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oD 50.50 Editorial highlights 2015

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The Palestinian Museum: imperilled objects and unsafe ideas

Palestine’s first National Museum opens in the West Bank in May - a “cultural mothership” drawing together pieces from a scattered and censored Palestinian history.

A city aflame: India’s coal rush

While intensified coal production has helped India’s economy to grow and its great metropolises to thrive, it has left one of the most mineral-rich regions in the country up in flames - literally.

Who’s missing from Syria’s peace talks?

Those organising Syria’s peace talks must go beyond merely ticking the gender representation box. It's essential to move towards real inclusion of women peace advocates and larger civil society.

The fateful marriage: political violence and violence against women

Pervasive and diverse, instances of violence against women can only be fully comprehended in the political contexts that give them purpose and meaning.

World Courts of Women: against war, for peace

At the World Court of Women meeting held in Bangalore witnesses to violence and injustice highlighted political lessons and resistance, asking that we all take responsibility to oppose the unending wars against women.

Japan's military sexual slavery: whose agreement?

The South Korea-Japan agreement on Japan’s military sexual slavery was announced on 28 December, 2015, but it ignores the  efforts by the victim-survivors movement to seek justice for their suffering. 

Mona Eltahawy and sexual revolution in the Middle East

'Traumatised into feminism,' Mona Eltahawy speaks of her decision to unveil and understanding that 'Muslim women’s bodies are the medium upon which culture is engraved, be it through headscarves or cutting.'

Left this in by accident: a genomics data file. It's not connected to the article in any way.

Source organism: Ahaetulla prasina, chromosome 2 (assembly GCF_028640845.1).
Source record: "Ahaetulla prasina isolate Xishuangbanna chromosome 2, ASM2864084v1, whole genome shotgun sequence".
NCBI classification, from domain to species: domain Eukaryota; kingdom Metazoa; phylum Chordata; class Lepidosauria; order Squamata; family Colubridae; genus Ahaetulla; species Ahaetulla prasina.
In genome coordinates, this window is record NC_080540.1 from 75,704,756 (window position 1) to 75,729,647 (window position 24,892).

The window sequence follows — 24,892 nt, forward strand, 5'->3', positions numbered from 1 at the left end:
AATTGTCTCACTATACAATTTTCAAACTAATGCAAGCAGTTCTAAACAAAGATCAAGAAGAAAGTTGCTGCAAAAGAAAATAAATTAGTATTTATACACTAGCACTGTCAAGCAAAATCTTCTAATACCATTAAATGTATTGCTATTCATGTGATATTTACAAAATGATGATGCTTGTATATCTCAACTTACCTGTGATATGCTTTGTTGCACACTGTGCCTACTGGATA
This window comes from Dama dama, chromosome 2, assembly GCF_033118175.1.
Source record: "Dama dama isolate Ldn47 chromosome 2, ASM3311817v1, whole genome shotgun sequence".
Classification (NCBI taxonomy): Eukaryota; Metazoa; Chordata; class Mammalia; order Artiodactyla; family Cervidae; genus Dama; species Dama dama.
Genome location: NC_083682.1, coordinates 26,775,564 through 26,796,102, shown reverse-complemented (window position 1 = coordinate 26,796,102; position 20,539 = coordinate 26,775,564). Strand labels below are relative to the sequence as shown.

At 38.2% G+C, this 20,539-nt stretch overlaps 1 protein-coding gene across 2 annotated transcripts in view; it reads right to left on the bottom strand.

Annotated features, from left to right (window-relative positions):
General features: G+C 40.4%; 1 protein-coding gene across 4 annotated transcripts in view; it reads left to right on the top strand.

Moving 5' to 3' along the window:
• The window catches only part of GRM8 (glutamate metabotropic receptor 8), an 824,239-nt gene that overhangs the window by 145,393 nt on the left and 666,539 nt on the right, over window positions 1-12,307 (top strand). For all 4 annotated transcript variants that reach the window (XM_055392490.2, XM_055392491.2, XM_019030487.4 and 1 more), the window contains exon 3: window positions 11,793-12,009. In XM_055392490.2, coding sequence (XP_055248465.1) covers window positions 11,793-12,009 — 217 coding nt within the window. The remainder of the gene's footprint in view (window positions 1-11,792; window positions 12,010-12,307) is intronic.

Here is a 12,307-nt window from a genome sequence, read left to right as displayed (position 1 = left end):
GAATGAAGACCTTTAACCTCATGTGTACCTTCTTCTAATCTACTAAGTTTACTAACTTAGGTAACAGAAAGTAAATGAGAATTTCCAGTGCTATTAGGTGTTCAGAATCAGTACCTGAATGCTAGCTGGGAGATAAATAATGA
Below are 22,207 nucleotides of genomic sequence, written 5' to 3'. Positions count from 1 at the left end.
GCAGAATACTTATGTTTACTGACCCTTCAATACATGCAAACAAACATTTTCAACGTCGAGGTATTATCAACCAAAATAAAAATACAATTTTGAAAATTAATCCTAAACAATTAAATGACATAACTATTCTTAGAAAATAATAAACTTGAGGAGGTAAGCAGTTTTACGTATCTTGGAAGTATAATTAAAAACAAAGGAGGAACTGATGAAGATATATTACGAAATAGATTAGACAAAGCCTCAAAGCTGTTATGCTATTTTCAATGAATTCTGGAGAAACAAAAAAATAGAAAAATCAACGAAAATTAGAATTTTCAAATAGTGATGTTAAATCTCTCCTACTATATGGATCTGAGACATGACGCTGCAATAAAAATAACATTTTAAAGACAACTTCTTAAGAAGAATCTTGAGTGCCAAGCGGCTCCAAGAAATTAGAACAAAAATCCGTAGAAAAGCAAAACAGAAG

Romani women of the Balkans: battling intersectional oppression

Centuries old oppression founded on gender, race, cultural group, and socio-economic class is being challenged by Romani women who are combating their public and private marginalization through initiatives embedded within the Roma identity.

Gender violence in Spain: from electoral tool to decisive issue ?

As political parties in Spain struggle to form a government this week their commitment to dealing with violence against women is being put to the test.

When does the violation of women's bodies become a "red line"?

If people divide their understanding of militarized violence into normal and not normal, acceptable and not acceptable, it makes a terrible kind of sense: violence against women has been "normalized".

On the edge of a nation, sitting on the border

Life in UK’s indefinite immigration detention regime evokes the 'barbed wire disease' experienced by 'enemy aliens' interned during the World Wars. We must learn from our past to end detention. 

The truth about Charlie: one year after the 7 January attacks

The Charlie Hebdo attack one year ago was part of a long tradition of fundamentalist assaults on artists.  Understanding this tragic event is critical to defeating Islamist terror today.

John Kerry, where are women’s voices in the Syria peace talks?

The US may be tempted to congratulate itself for wrangling Russia to the table for the meeting on Syria’s peace talks. Yet an indispensable party is missing: Syrian women.

COP21: overarching narratives, real lives

 “There are overarching narratives, and then there are people just trying to live their lives within them.” Does COP21 speak to the most vulnerable people trying to survive climate change now?

BAM! OUCH! Being a man

A festival in London allowed men to see other men outside the confines of a narrowly defined masculinity that limits their ability to navigate their emotional lives. Ironically, the event was held together by women.

A brand of manliness that is bad for the world

While women’s movements fight for empowerment, what is now destroying men is, paradoxically, the expectation to be powerful. Agnish Ray reports from London’s Being A Man festival. 

After the fast track: what next for the detention of asylum seekers?

UK courts have ruled the routine detention of asylum seekers undergoing accelerated claims to be ‘systemically unfair and unjust’. But faced with hostile politics, how much can strategic litigation deliver?

International Rights of Nature Tribunal: Pachamama vs ‘macho papas’